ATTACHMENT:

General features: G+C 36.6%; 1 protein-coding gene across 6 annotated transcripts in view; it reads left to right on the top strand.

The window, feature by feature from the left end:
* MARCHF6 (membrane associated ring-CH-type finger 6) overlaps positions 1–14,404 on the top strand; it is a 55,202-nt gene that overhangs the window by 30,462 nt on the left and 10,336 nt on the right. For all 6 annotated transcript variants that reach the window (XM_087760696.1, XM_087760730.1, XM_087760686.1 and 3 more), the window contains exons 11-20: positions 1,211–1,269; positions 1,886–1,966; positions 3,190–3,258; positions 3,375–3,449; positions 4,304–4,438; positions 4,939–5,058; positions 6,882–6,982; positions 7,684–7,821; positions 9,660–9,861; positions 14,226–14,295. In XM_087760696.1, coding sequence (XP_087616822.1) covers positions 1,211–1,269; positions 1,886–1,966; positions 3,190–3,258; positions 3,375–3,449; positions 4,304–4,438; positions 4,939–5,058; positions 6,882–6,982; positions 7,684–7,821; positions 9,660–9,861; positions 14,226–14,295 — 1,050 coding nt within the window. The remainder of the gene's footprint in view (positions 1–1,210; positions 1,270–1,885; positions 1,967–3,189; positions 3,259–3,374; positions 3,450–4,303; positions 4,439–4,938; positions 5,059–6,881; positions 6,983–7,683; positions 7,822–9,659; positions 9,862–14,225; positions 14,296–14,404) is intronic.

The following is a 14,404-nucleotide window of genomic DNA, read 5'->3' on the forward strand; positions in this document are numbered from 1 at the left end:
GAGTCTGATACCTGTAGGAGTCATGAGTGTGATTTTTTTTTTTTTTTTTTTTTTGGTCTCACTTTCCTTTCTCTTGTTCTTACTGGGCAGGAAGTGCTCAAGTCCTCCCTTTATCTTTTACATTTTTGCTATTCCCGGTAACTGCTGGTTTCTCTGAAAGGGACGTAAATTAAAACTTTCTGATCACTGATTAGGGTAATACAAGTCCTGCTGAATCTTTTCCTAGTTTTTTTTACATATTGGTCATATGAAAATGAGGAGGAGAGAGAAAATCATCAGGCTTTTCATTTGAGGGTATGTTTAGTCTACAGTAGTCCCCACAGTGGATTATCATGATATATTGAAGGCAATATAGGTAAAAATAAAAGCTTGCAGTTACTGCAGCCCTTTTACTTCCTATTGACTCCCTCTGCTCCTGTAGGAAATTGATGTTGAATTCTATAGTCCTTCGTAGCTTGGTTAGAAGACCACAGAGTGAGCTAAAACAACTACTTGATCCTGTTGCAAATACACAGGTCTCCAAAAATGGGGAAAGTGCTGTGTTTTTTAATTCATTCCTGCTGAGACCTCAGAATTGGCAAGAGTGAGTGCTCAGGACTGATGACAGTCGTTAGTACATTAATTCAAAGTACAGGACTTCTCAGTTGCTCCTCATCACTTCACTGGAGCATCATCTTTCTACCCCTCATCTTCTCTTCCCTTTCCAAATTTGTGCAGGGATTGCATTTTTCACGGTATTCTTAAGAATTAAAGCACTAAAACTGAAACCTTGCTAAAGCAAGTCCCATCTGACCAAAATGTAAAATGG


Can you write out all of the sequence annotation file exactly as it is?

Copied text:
General features: G+C 36.6%; 1 protein-coding gene across 6 annotated transcripts in view; it reads left to right on the top strand.

The window, feature by feature from the left end:
* MARCHF6 (membrane associated ring-CH-type finger 6) overlaps positions 1–14,404 on the top strand; it is a 55,202-nt gene that overhangs the window by 30,462 nt on the left and 10,336 nt on the right. For all 6 annotated transcript variants that reach the window (XM_087760696.1, XM_087760730.1, XM_087760686.1 and 3 more), the window contains exons 11-20: positions 1,211–1,269; positions 1,886–1,966; positions 3,190–3,258; positions 3,375–3,449; positions 4,304–4,438; positions 4,939–5,058; positions 6,882–6,982; positions 7,684–7,821; positions 9,660–9,861; positions 14,226–14,295. In XM_087760696.1, coding sequence (XP_087616822.1) covers positions 1,211–1,269; positions 1,886–1,966; positions 3,190–3,258; positions 3,375–3,449; positions 4,304–4,438; positions 4,939–5,058; positions 6,882–6,982; positions 7,684–7,821; positions 9,660–9,861; positions 14,226–14,295 — 1,050 coding nt within the window. The remainder of the gene's footprint in view (positions 1–1,210; positions 1,270–1,885; positions 1,967–3,189; positions 3,259–3,374; positions 3,450–4,303; positions 4,439–4,938; positions 5,059–6,881; positions 6,983–7,683; positions 7,822–9,659; positions 9,862–14,225; positions 14,296–14,404) is intronic.

The following is a 14,404-nucleotide window of genomic DNA, read 5'->3' on the forward strand; positions in this document are numbered from 1 at the left end:
GAGTCTGATACCTGTAGGAGTCATGAGTGTGATTTTTTTTTTTTTTTTTTTTTTGGTCTCACTTTCCTTTCTCTTGTTCTTACTGGGCAGGAAGTGCTCAAGTCCTCCCTTTATCTTTTACATTTTTGCTATTCCCGGTAACTGCTGGTTTCTCTGAAAGGGACGTAAATTAAAACTTTCTGATCACTGATTAGGGTAATACAAGTCCTGCTGAATCTTTTCCTAGTTTTTTTTACATATTGGTCATATGAAAATGAGGAGGAGAGAGAAAATCATCAGGCTTTTCATTTGAGGGTATGTTTAGTCTACAGTAGTCCCCACAGTGGATTATCATGATATATTGAAGGCAATATAGGTAAAAATAAAAGCTTGCAGTTACTGCAGCCCTTTTACTTCCTATTGACTCCCTCTGCTCCTGTAGGAAATTGATGTTGAATTCTATAGTCCTTCGTAGCTTGGTTAGAAGACCACAGAGTGAGCTAAAACAACTACTTGATCCTGTTGCAAATACACAGGTCTCCAAAAATGGGGAAAGTGCTGTGTTTTTTAATTCATTCCTGCTGAGACCTCAGAATTGGCAAGAGTGAGTGCTCAGGACTGATGACAGTCGTTAGTACATTAATTCAAAGTACAGGACTTCTCAGTTGCTCCTCATCACTTCACTGGAGCATCATCTTTCTACCCCTCATCTTCTCTTCCCTTTCCAAATTTGTGCAGGGATTGCATTTTTCACGGTATTCTTAAGAATTAAAGCACTAAAACTGAAACCTTGCTAAAGCAAGTCCCATCTGACCAAAATGTAAAATGG